Page:Folk-lore - A Quarterly Review. Volume 16, 1905.djvu/234

From Wikisource
Jump to navigation Jump to search
This page needs to be proofread.


1 96 Collectanea.

p. 75. The left hand is spread flat on the ground and a chuck placed within each of the spaces, between the spread digits. One chuck is thrown up, and with the points of the right-hand fingers as many as possible of the four first placed are shoved out, and the falling chuck caught. A second throw must result now in all four being put out, and the falling chuck caught. The chuck is again thrown up, the four moved from between the left-hand fingers, lifted, and the falling chuck caught.

Where the meaning of the names is doubtful, the Gaelic must be accepted as written phonetically. The sequence given has been retained, though it does not seem natural to do the more difficult movements before the easier ones, as in the cases styled Mor and Beag. With the one exception mentioned (No. 20) a failure only means commencing in turn where the player left off.

In Perthshire the number of movements has been given to us as twenty-two.

1. The game begins as described in No. i, p. 70, but if the player does not catch all five on the back of her hand, she throws up what she has received and catches them all in their descent on her palm. She then throws up one of them, claps the others on the ground and catches the one thrown up ; throwing it up again she lifts one of those which did not remain on the back of her hand at the first cast, throws up again, claps down the one lifted and catches the falling one till all that did not settle on the back of her hand have been so treated. This counts five. This has to be done three consecutive times, each completion of the movements scoring five, so that when finished the player has added twenty to her score.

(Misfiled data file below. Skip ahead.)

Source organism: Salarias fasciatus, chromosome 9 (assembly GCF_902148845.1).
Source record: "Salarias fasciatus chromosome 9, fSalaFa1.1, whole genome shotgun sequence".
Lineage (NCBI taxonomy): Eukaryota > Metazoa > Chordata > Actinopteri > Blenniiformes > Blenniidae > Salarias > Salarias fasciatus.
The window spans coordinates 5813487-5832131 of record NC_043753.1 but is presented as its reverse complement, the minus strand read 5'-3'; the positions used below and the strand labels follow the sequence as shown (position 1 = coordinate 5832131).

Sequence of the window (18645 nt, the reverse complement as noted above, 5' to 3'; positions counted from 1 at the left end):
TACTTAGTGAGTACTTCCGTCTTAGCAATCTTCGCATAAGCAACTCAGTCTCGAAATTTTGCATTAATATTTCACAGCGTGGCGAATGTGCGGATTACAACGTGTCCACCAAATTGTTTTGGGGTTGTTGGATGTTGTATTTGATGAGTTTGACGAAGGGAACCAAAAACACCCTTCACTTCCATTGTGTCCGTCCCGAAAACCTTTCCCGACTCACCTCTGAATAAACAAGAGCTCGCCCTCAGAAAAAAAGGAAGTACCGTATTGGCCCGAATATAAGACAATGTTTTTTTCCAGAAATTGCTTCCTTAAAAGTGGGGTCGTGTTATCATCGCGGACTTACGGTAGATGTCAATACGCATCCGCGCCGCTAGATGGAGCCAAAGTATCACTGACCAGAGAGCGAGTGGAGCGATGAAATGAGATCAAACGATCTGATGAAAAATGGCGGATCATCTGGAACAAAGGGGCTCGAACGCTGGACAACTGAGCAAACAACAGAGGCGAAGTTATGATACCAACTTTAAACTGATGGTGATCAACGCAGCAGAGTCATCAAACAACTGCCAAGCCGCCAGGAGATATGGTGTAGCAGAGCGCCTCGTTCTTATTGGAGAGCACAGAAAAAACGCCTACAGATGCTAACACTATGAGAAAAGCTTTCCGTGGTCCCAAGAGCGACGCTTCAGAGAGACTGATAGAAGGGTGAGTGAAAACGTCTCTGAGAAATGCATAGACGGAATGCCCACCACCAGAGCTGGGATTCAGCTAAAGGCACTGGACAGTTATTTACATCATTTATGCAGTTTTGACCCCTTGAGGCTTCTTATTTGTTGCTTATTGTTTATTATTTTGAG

2. Oney equals "Scatter One," p. 70.

3. Tzvoey „ "Scatter Two," p. 71.

4. Threey „ "Scatter Three," p. 71.

5. Foury „ "Scatter Four," p. 71,

6. Castle. All the chucks are taken in the palm of the hand, one is thrown up, the other four put on the ground, the falling one caught, again thrown up, the four deposited lifted and the other caught.

7. Cracks. The same as described, p. 71.